Made in the Midland’s Backing Britain Virtual Expo is the first of its kind that Minster have taken part in; and we didn’t really know what to expect. The lobby has been designed in a very modern and realistic manner, with set zones for networking, seminars, and virtual stands, making it easy to navigate. As well as this, each stand has a live chat feature to promote networking in as much of a ‘normal’ manner as possible. With just under a week left to go, we have already seen a steady influx of visitors to our stand and we are looking forward to seeing if this type of networking is something that works for us and our client base!
Nevertheless, the current pandemic has brought about a huge shift in the way that all businesses are now having to work, including opportunities to interact with potential new business. This type of ‘Virtual’ exhibition may be the only way in which businesses are able to network in a safe manner for the foreseeable future. In addition to this, experts have predicted that we are now entering a new age of technology, suggesting that all matters of interaction will be technology based.
Of course, there are pros and cons to this situation- with many debating that there is no longer any need for ‘old fashioned’ networking events now that software such as Microsoft Teams and Zoom are now being utilised more than ever.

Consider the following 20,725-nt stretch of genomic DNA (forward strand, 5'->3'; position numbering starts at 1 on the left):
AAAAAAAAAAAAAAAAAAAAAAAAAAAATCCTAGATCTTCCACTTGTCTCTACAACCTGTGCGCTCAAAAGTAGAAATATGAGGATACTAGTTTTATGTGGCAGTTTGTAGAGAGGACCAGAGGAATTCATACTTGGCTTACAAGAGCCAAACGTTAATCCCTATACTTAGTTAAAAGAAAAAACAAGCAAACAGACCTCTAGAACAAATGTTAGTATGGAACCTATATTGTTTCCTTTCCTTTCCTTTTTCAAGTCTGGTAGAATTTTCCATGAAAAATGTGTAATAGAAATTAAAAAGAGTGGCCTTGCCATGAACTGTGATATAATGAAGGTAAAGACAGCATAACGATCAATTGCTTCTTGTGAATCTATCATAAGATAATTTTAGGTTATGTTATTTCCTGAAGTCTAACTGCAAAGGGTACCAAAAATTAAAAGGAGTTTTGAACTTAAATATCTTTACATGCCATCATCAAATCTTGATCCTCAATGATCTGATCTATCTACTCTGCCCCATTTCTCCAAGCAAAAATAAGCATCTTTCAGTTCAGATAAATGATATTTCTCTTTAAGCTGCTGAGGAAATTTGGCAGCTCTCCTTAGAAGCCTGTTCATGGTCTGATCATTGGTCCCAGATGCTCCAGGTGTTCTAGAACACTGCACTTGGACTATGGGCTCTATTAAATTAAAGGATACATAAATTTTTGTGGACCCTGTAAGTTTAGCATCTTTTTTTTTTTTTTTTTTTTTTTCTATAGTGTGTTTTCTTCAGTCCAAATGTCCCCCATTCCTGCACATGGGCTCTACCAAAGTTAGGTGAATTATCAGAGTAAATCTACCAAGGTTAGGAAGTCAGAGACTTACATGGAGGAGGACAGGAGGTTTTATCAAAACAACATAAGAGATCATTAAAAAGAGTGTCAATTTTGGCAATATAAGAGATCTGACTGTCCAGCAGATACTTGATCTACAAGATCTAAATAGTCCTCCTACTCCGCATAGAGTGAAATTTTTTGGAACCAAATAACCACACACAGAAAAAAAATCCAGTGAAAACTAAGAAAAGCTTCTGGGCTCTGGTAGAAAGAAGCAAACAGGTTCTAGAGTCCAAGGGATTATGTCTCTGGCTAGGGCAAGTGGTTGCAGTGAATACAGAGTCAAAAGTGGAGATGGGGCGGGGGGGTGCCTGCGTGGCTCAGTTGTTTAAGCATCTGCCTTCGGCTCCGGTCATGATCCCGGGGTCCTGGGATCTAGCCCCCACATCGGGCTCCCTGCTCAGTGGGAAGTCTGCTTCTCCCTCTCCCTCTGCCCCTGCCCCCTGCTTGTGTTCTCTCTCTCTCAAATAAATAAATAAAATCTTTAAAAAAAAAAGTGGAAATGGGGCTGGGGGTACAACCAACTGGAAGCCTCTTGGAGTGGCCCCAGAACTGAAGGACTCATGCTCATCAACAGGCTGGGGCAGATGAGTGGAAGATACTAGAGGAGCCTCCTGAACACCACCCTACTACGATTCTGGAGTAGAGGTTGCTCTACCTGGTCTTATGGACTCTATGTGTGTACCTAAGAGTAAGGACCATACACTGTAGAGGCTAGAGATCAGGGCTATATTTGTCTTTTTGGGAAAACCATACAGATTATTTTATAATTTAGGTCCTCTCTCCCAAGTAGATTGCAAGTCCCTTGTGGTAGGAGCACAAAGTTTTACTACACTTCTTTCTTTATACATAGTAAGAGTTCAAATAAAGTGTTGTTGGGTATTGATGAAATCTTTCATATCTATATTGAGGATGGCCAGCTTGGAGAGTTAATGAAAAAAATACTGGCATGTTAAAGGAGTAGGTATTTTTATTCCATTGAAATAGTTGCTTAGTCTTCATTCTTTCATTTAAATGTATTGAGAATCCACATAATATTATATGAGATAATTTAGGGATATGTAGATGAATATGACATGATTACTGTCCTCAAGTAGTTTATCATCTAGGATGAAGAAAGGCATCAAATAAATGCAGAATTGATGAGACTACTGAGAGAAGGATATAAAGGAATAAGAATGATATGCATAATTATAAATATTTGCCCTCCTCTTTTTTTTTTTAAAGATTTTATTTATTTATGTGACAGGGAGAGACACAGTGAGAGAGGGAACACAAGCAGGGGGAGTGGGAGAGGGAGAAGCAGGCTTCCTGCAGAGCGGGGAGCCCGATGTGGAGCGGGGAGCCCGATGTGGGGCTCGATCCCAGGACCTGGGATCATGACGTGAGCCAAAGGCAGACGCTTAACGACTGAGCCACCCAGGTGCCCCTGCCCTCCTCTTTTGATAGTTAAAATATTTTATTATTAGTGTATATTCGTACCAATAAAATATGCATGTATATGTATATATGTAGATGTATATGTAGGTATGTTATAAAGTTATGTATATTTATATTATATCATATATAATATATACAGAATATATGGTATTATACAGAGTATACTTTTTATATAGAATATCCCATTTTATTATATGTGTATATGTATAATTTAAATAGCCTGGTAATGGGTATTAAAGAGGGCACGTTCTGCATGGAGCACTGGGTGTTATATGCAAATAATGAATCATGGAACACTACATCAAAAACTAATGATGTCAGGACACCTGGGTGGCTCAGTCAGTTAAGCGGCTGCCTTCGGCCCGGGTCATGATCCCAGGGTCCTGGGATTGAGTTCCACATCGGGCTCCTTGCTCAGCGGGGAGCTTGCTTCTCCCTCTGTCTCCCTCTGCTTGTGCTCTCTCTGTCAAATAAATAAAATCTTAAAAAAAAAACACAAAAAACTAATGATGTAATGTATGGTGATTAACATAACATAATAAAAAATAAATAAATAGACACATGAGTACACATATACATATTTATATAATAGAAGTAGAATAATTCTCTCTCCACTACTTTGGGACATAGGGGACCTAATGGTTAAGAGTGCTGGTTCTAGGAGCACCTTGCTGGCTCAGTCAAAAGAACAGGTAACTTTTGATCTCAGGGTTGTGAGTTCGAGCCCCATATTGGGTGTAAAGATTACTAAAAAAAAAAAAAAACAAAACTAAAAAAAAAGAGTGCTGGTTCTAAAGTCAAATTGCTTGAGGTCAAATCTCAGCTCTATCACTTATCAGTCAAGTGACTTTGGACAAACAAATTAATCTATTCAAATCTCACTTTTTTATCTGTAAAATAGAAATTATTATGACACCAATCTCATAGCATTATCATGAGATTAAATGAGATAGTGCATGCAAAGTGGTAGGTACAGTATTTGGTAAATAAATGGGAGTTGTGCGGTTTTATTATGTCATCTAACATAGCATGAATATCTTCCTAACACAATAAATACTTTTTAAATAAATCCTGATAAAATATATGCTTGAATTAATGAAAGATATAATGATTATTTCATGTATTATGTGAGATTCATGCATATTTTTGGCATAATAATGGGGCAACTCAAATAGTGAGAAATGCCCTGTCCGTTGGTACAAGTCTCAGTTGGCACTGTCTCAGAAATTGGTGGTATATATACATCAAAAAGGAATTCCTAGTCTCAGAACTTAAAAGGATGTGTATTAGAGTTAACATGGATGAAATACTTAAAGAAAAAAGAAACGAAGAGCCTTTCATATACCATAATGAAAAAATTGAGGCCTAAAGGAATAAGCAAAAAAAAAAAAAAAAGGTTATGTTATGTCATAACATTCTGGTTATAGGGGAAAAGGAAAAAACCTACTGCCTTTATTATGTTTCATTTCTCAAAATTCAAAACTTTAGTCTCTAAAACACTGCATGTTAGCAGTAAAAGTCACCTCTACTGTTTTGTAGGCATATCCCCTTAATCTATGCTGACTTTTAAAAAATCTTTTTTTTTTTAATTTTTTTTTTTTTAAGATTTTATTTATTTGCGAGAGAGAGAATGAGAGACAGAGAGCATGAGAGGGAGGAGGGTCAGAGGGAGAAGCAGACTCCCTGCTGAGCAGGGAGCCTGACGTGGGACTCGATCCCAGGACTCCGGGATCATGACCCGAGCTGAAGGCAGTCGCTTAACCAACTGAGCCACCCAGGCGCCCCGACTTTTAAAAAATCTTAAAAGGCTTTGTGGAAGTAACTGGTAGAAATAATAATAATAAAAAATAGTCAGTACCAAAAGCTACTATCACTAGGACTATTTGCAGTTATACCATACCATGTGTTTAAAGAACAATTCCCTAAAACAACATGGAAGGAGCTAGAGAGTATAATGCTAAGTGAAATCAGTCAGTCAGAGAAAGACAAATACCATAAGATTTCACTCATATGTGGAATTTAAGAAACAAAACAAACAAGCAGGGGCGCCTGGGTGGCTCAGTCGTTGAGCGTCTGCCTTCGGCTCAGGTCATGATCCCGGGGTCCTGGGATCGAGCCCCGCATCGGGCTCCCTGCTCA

The Backing Britain event has definitely proven to us that it can be done efficiently and productively- but is it the same?
With physical exhibitions, you tend to feel a ‘buzz’ within the arena; a room full of people reaching out to possible prospects and suppliers, in a way that encourages plenty of conversation and the frequent exchange of details. It seems to be rooted in human nature that people feel more comfortable approaching other people, rather than an interactive persona. Another matter that needs to be considered with virtual exhibitions is the lack of ‘passing traffic’. In the virtual setting, it is more probable that you would have a preexisting plan or motive to search, find and ‘visit’ a stand to talk to a company, rather than a company’s stand having the ability to catch your eye and encourage you over to chat about their products or services. This, to a certain extent, prohibits the concept of people finding out about new services and industries that they may be able to utilise to their business’ benefit.
Furthermore, perhaps the question that needs to be asked is, does this type of networking feel a little forced?
In contrast to this, virtual networking has opened up plenty of opportunities for businesses who may not have felt that they had the time nor resources to commit to a physical stand. This use of technology has enabled users to save time- allowing both exhibitors and attendees to access the event anytime from any device.
Either way, in a typically British way, it seems that we are making the absolute most of what we can do in the current climate and we think that it is vitally important for businesses to embrace this new form of networking in order to support each other as much as possible in these trying times. This shift in the way that we are able to network will, of course, take time to adjust and adapt to. Perhaps, if we all endeavor to recognise the efforts of both the organisers and the exhibitors of these virtual stands/events, we may all be pleasantly surprised...